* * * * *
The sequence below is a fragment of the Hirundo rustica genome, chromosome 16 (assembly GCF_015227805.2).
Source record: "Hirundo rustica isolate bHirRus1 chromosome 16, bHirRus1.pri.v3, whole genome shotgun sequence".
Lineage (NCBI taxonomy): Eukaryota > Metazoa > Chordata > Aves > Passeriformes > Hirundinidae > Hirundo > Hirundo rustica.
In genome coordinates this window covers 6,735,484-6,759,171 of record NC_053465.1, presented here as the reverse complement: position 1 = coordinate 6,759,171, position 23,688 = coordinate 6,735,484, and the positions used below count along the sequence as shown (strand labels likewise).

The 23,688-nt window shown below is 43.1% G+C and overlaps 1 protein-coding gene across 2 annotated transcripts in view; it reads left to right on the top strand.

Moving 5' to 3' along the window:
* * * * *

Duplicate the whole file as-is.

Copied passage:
The sequence below is a fragment of the Hirundo rustica genome, chromosome 16 (assembly GCF_015227805.2).
Source record: "Hirundo rustica isolate bHirRus1 chromosome 16, bHirRus1.pri.v3, whole genome shotgun sequence".
Lineage (NCBI taxonomy): Eukaryota > Metazoa > Chordata > Aves > Passeriformes > Hirundinidae > Hirundo > Hirundo rustica.
In genome coordinates this window covers 6,735,484-6,759,171 of record NC_053465.1, presented here as the reverse complement: position 1 = coordinate 6,759,171, position 23,688 = coordinate 6,735,484, and the positions used below count along the sequence as shown (strand labels likewise).

The 23,688-nt window shown below is 43.1% G+C and overlaps 1 protein-coding gene across 2 annotated transcripts in view; it reads left to right on the top strand.

Moving 5' to 3' along the window: